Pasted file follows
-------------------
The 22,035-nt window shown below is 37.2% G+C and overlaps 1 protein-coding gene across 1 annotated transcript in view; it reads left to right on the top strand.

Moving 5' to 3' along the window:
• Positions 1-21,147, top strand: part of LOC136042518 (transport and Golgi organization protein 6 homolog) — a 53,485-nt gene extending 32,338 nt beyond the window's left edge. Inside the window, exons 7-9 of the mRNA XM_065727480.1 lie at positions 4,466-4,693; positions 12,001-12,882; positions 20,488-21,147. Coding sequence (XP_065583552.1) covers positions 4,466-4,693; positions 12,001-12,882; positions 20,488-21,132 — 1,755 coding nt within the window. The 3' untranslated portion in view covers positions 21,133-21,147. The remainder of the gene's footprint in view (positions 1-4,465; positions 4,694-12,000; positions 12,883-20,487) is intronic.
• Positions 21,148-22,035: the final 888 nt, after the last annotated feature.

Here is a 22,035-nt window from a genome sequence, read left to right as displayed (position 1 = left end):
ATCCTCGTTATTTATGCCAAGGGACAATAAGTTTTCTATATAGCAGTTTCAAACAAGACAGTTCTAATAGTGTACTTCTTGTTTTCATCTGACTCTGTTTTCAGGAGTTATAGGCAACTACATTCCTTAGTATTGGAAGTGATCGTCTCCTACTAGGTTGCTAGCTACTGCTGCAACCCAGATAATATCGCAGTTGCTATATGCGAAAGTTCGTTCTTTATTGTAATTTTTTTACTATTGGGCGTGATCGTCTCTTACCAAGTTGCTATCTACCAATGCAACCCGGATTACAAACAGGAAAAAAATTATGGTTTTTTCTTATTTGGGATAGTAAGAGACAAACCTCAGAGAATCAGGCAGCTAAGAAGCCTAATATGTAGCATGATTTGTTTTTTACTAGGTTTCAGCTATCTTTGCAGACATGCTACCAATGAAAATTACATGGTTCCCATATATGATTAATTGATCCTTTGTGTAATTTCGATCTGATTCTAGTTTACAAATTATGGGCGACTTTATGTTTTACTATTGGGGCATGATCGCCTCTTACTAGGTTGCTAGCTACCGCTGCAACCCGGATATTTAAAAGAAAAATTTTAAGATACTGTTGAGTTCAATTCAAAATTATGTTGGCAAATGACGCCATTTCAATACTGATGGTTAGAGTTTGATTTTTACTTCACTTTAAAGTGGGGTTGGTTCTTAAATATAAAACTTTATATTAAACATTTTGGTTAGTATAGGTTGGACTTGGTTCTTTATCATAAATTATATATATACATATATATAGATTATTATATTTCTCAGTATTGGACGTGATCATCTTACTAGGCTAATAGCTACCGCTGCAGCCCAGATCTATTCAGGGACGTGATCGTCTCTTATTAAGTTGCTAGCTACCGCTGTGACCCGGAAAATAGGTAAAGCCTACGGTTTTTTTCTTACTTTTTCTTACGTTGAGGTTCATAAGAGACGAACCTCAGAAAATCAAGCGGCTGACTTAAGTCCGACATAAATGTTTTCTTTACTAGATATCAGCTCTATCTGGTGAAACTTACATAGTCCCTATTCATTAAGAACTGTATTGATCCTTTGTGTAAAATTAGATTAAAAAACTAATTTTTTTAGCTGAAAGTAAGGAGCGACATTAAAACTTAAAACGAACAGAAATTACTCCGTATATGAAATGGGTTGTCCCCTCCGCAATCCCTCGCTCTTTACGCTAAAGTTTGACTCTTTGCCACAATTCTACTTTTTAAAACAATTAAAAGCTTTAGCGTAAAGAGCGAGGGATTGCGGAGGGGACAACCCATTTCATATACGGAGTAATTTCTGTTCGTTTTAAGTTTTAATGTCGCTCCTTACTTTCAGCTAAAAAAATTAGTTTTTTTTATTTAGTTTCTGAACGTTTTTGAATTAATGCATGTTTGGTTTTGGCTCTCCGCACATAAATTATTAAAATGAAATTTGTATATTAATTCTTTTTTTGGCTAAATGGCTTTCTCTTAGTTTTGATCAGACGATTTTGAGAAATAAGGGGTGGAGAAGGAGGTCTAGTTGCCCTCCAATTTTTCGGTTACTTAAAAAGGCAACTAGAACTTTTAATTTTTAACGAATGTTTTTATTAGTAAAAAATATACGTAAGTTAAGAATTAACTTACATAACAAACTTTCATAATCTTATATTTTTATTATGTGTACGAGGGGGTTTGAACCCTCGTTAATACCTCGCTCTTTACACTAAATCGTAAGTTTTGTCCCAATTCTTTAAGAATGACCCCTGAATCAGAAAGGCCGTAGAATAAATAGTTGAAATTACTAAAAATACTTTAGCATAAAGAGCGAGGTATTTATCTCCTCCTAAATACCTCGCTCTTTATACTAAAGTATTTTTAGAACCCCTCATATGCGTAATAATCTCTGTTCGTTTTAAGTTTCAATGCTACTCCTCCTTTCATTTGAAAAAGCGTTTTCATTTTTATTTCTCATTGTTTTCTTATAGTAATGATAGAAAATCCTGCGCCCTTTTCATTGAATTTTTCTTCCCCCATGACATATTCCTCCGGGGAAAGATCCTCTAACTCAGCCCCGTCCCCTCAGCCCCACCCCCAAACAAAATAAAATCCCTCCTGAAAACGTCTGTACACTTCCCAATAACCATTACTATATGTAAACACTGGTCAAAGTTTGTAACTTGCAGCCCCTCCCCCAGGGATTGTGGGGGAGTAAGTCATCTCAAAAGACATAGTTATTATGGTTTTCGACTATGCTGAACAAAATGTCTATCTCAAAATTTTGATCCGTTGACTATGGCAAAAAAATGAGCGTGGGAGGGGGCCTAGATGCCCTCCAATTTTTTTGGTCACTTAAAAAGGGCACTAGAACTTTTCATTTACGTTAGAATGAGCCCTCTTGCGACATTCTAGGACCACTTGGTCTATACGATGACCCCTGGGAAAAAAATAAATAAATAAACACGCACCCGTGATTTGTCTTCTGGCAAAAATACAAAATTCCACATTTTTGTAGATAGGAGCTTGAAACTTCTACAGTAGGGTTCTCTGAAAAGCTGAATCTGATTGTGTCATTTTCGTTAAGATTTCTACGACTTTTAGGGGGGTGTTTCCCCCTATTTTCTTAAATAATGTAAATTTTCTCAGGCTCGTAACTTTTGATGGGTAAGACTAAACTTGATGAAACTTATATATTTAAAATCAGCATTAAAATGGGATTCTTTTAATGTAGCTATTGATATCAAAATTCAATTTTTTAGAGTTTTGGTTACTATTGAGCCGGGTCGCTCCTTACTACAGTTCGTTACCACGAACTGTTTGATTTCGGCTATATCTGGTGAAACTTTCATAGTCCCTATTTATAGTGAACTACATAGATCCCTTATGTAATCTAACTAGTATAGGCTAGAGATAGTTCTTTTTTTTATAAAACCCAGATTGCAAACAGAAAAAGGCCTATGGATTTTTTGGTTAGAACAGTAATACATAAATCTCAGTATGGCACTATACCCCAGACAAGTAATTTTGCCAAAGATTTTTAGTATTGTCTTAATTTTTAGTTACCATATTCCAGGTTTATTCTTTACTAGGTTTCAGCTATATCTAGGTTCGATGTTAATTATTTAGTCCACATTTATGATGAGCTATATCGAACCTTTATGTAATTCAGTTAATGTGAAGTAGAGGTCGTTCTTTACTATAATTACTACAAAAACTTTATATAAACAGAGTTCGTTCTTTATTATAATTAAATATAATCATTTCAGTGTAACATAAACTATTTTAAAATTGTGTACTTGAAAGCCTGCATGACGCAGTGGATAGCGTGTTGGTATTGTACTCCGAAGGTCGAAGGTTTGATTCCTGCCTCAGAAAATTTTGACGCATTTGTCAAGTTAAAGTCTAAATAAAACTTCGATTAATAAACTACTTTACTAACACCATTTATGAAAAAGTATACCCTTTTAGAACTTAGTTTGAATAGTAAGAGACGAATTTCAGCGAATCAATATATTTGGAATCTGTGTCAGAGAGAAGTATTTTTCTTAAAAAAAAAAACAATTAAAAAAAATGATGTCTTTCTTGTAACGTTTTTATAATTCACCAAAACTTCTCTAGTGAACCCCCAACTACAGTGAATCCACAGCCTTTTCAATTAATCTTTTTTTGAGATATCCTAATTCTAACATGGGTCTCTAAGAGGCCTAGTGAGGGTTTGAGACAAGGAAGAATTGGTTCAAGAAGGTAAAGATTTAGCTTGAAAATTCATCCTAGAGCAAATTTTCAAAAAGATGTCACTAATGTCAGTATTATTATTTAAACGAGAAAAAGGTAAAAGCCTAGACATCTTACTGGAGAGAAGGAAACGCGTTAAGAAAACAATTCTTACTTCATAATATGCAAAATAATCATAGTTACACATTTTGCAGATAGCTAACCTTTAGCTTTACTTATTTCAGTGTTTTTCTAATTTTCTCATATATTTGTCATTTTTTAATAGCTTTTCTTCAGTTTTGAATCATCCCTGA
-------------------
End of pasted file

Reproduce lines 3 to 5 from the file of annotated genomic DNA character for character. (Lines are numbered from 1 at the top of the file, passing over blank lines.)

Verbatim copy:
• Positions 1-21,147, top strand: part of LOC136042518 (transport and Golgi organization protein 6 homolog) — a 53,485-nt gene extending 32,338 nt beyond the window's left edge. Inside the window, exons 7-9 of the mRNA XM_065727480.1 lie at positions 4,466-4,693; positions 12,001-12,882; positions 20,488-21,147. Coding sequence (XP_065583552.1) covers positions 4,466-4,693; positions 12,001-12,882; positions 20,488-21,132 — 1,755 coding nt within the window. The 3' untranslated portion in view covers positions 21,133-21,147. The remainder of the gene's footprint in view (positions 1-4,465; positions 4,694-12,000; positions 12,883-20,487) is intronic.
• Positions 21,148-22,035: the final 888 nt, after the last annotated feature.

Here is a 22,035-nt window from a genome sequence, read left to right as displayed (position 1 = left end):